Rumble in the jungle: mother bear fights off Indian tiger | 2018-03-05 | daily-sun.com

Rumble in the jungle: mother bear fights off Indian tiger

AFP     5th March, 2018 04:42:03 printer

Rumble in the jungle: mother bear fights off Indian tiger

Tourists on a wildlife safari in central India were treated to a rare and vicious fight for survival between a sloth bear defending its young and a huge Bengal tiger.

 

The ferocious battle between the jungle giants was captured on film by a tour guide in Maharashtra who had a ringside seat to the 15-minute brawl as the mother fought off the predator.

 

Her instincts kicked into gear as the male tiger stalked her cub in Tadoba National Park, igniting a rarely seen flare of aggression from the shaggy black bears not known for being territorial.

 

Akshay Kumar, who filmed the clash as he guided tourists through the reserve last week, said the tiger attacked the bear for a full five minutes before the mother slowly got the upper hand.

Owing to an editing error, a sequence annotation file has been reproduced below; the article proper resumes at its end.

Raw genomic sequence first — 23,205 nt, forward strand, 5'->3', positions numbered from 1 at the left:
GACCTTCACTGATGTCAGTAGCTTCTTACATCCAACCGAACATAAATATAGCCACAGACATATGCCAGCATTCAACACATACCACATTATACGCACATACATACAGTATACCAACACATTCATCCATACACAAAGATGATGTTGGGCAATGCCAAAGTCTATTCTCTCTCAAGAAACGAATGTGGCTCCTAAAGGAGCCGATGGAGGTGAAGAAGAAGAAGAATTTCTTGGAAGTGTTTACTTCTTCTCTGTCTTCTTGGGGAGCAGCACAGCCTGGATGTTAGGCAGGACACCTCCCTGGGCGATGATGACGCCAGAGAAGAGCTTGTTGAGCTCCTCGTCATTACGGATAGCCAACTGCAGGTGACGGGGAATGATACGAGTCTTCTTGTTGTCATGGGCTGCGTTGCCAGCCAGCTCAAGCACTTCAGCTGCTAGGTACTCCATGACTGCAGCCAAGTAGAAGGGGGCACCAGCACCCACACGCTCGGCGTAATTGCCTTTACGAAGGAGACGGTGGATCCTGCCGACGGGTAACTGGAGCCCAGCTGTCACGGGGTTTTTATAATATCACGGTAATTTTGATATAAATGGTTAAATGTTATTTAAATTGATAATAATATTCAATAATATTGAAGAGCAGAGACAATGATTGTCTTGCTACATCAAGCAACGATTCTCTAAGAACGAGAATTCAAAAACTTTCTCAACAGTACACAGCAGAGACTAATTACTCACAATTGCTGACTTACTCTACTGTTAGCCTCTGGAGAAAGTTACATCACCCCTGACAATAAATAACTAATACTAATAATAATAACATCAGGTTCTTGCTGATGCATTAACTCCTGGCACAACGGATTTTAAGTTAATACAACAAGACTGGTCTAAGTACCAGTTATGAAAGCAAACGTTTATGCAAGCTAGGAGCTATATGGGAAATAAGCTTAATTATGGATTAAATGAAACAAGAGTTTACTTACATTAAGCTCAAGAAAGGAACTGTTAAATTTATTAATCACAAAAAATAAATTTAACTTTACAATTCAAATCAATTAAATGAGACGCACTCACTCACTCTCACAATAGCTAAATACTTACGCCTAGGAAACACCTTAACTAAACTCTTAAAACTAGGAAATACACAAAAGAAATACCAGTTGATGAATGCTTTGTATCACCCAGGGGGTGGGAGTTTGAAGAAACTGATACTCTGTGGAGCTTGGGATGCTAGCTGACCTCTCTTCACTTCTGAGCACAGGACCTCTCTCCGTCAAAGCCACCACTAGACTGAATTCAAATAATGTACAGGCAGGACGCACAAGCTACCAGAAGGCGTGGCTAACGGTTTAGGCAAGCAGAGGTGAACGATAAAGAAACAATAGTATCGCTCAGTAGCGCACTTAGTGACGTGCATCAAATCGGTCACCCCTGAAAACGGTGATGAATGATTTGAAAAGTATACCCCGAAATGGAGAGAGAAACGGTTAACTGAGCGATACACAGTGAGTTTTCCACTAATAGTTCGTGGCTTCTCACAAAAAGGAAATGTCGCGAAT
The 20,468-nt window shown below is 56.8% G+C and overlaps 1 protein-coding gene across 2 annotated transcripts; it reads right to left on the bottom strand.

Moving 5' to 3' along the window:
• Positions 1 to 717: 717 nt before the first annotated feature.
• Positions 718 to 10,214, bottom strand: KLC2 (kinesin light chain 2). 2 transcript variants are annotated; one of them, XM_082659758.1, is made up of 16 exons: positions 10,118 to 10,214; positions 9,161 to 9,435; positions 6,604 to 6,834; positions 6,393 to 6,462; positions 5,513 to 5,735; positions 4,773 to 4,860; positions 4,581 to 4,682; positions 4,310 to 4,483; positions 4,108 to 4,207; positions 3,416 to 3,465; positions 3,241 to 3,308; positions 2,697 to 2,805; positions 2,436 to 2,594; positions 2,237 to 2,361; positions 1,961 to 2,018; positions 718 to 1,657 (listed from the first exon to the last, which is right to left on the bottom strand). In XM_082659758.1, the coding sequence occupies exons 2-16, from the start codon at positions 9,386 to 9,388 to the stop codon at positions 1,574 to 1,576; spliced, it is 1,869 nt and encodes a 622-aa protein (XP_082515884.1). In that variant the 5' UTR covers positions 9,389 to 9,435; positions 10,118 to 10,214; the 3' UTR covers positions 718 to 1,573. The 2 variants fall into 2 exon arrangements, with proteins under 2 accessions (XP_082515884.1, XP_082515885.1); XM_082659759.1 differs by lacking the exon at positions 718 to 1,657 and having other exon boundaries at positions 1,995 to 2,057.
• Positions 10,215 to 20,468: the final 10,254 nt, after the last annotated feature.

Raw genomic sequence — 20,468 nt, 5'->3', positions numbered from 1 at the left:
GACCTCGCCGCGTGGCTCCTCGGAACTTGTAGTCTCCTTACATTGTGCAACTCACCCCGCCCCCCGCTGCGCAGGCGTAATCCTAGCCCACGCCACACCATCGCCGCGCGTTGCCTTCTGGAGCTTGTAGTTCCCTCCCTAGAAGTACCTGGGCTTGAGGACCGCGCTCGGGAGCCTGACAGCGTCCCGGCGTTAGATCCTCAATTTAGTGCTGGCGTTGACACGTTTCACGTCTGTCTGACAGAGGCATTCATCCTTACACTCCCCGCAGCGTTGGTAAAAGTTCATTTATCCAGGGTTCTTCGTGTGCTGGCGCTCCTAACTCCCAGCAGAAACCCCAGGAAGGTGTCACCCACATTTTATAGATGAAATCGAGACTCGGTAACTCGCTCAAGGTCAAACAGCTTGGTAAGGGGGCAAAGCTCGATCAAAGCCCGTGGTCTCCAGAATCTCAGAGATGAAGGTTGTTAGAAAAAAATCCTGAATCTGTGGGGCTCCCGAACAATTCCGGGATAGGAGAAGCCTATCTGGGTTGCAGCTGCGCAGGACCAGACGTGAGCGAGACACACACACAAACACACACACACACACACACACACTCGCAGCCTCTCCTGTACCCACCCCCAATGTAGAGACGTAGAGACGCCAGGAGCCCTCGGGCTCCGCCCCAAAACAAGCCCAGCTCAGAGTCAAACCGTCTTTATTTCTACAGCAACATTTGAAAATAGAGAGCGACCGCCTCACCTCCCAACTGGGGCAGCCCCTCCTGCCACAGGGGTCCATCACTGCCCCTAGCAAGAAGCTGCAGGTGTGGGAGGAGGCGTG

"It went after the sloth bear, but she kept charging in order to protect her cub," he said.

 

"It went on for 15 minutes. The tiger was roaring. It was a severe fight."

 

The mother bear at one stage was pinned down in the tiger's jaws, seemingly overpowered by her superior opponent, before managing to throw off her assailant.

 

Standing at full height on hind legs, the mother bear plunged back into the contest, relentlessly charging the big cat until it slunk away to cool off in a nearby pond, cowed and defeated.

 

The bears, including the cub which could do little but watch from the sidelines, disappeared into the scrub.

 

Kumar said both the animals were clearly injured during the fight.

 

India is home to more than half of the world's tiger population with some 2,226 of the animals roaming its reserves, according to the last count in 2014.

 

Indian sloth bears -- long kept as dancing pets for entertainment until the practise was outlawed -- have distinctive long snouts and a white V pattern on their chest, and are still hunted by poachers.


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